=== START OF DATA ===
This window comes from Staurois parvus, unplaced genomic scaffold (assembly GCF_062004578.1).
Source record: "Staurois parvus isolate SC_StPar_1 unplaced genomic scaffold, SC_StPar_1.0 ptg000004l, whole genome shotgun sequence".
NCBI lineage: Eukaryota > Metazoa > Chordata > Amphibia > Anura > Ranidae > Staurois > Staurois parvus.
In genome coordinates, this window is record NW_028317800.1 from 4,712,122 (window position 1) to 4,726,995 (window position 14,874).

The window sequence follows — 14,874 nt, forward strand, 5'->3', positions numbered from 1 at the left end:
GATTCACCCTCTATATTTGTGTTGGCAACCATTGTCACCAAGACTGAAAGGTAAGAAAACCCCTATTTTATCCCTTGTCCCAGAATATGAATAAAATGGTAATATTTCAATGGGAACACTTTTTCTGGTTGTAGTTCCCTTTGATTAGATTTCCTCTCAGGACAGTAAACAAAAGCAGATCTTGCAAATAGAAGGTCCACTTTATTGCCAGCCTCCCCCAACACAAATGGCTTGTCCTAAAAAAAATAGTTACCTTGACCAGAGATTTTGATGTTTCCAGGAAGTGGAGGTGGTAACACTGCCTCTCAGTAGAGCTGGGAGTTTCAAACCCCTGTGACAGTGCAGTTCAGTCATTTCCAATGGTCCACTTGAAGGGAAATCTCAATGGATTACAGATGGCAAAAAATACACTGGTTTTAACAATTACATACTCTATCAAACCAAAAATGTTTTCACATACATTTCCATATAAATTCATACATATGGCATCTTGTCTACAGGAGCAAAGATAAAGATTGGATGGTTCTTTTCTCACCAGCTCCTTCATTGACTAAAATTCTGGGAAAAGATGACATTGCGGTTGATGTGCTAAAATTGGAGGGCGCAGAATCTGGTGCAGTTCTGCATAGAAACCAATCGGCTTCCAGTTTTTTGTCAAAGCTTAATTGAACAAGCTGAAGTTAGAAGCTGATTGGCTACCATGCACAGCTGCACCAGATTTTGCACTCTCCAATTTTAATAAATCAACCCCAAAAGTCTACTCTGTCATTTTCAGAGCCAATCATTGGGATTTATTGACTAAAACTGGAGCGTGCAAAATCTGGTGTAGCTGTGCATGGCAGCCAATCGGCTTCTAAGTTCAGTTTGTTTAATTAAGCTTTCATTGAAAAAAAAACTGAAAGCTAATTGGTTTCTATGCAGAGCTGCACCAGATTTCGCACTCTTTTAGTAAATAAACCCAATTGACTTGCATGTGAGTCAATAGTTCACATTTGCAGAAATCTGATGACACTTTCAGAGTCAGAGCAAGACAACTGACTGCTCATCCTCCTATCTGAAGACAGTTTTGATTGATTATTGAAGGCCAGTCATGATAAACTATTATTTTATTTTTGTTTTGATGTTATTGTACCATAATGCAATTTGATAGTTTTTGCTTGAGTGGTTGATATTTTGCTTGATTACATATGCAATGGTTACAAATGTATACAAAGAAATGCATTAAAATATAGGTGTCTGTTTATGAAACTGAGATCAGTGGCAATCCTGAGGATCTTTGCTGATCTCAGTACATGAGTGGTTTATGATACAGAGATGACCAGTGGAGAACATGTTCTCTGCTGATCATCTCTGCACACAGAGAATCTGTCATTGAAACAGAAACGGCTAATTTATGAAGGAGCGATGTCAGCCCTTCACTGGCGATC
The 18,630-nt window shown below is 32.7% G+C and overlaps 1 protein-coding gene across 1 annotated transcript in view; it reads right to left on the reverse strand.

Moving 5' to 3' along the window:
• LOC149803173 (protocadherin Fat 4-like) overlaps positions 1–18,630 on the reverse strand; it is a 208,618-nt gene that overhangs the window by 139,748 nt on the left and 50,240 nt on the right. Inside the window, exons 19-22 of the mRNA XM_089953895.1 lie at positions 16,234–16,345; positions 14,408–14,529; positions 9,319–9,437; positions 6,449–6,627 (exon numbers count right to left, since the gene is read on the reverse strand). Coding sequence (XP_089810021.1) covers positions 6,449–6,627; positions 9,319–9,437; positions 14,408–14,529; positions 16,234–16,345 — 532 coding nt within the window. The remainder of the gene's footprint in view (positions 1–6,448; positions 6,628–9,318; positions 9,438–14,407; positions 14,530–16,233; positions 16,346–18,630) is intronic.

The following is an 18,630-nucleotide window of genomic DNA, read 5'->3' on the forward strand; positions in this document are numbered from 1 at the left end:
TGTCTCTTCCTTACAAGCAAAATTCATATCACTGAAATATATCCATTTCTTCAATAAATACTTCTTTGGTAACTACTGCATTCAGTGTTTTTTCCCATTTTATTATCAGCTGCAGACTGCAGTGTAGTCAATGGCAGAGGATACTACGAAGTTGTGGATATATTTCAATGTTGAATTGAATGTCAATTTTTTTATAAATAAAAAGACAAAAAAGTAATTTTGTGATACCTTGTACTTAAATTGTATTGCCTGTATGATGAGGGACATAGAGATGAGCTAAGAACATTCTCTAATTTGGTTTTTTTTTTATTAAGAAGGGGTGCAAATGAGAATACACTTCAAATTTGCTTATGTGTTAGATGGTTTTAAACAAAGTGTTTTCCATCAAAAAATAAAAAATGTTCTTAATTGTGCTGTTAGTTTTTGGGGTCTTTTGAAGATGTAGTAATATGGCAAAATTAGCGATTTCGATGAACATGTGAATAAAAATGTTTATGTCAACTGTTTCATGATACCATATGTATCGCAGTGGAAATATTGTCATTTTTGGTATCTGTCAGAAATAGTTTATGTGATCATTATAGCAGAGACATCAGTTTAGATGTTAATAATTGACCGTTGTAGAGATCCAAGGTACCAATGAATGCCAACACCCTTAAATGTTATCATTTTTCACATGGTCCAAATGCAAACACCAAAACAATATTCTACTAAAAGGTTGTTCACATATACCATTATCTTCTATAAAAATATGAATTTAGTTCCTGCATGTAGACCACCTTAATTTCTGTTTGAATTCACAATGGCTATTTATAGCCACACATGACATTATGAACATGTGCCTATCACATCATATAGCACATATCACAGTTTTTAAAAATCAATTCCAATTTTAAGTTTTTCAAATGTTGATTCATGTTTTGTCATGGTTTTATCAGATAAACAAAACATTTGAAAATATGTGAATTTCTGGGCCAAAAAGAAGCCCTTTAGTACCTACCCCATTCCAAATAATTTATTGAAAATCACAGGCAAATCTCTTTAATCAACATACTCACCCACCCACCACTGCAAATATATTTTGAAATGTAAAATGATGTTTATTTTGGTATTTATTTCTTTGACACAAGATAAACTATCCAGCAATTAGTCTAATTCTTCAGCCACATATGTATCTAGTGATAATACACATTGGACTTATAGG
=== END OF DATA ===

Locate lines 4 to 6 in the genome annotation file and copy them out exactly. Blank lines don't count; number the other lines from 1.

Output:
In genome coordinates, this window is record NW_028317800.1 from 4,712,122 (window position 1) to 4,726,995 (window position 14,874).

The window sequence follows — 14,874 nt, forward strand, 5'->3', positions numbered from 1 at the left end:
GATTCACCCTCTATATTTGTGTTGGCAACCATTGTCACCAAGACTGAAAGGTAAGAAAACCCCTATTTTATCCCTTGTCCCAGAATATGAATAAAATGGTAATATTTCAATGGGAACACTTTTTCTGGTTGTAGTTCCCTTTGATTAGATTTCCTCTCAGGACAGTAAACAAAAGCAGATCTTGCAAATAGAAGGTCCACTTTATTGCCAGCCTCCCCCAACACAAATGGCTTGTCCTAAAAAAAATAGTTACCTTGACCAGAGATTTTGATGTTTCCAGGAAGTGGAGGTGGTAACACTGCCTCTCAGTAGAGCTGGGAGTTTCAAACCCCTGTGACAGTGCAGTTCAGTCATTTCCAATGGTCCACTTGAAGGGAAATCTCAATGGATTACAGATGGCAAAAAATACACTGGTTTTAACAATTACATACTCTATCAAACCAAAAATGTTTTCACATACATTTCCATATAAATTCATACATATGGCATCTTGTCTACAGGAGCAAAGATAAAGATTGGATGGTTCTTTTCTCACCAGCTCCTTCATTGACTAAAATTCTGGGAAAAGATGACATTGCGGTTGATGTGCTAAAATTGGAGGGCGCAGAATCTGGTGCAGTTCTGCATAGAAACCAATCGGCTTCCAGTTTTTTGTCAAAGCTTAATTGAACAAGCTGAAGTTAGAAGCTGATTGGCTACCATGCACAGCTGCACCAGATTTTGCACTCTCCAATTTTAATAAATCAACCCCAAAAGTCTACTCTGTCATTTTCAGAGCCAATCATTGGGATTTATTGACTAAAACTGGAGCGTGCAAAATCTGGTGTAGCTGTGCATGGCAGCCAATCGGCTTCTAAGTTCAGTTTGTTTAATTAAGCTTTCATTGAAAAAAAAACTGAAAGCTAATTGGTTTCTATGCAGAGCTGCACCAGATTTCGCACTCTTTTAGTAAATAAACCCAATTGACTTGCATGTGAGTCAATAGTTCACATTTGCAGAAATCTGATGACACTTTCAGAGTCAGAGCAAGACAACTGACTGCTCATCCTCCTATCTGAAGACAGTTTTGATTGATTATTGAAGGCCAGTCATGATAAACTATTATTTTATTTTTGTTTTGATGTTATTGTACCATAATGCAATTTGATAGTTTTTGCTTGAGTGGTTGATATTTTGCTTGATTACATATGCAATGGTTACAAATGTATACAAAGAAATGCATTAAAATATAGGTGTCTGTTTATGAAACTGAGATCAGTGGCAATCCTGAGGATCTTTGCTGATCTCAGTACATGAGTGGTTTATGATACAGAGATGACCAGTGGAGAACATGTTCTCTGCTGATCATCTCTGCACACAGAGAATCTGTCATTGAAACAGAAACGGCTAATTTATGAAGGAGCGATGTCAGCCCTTCACTGGCGATC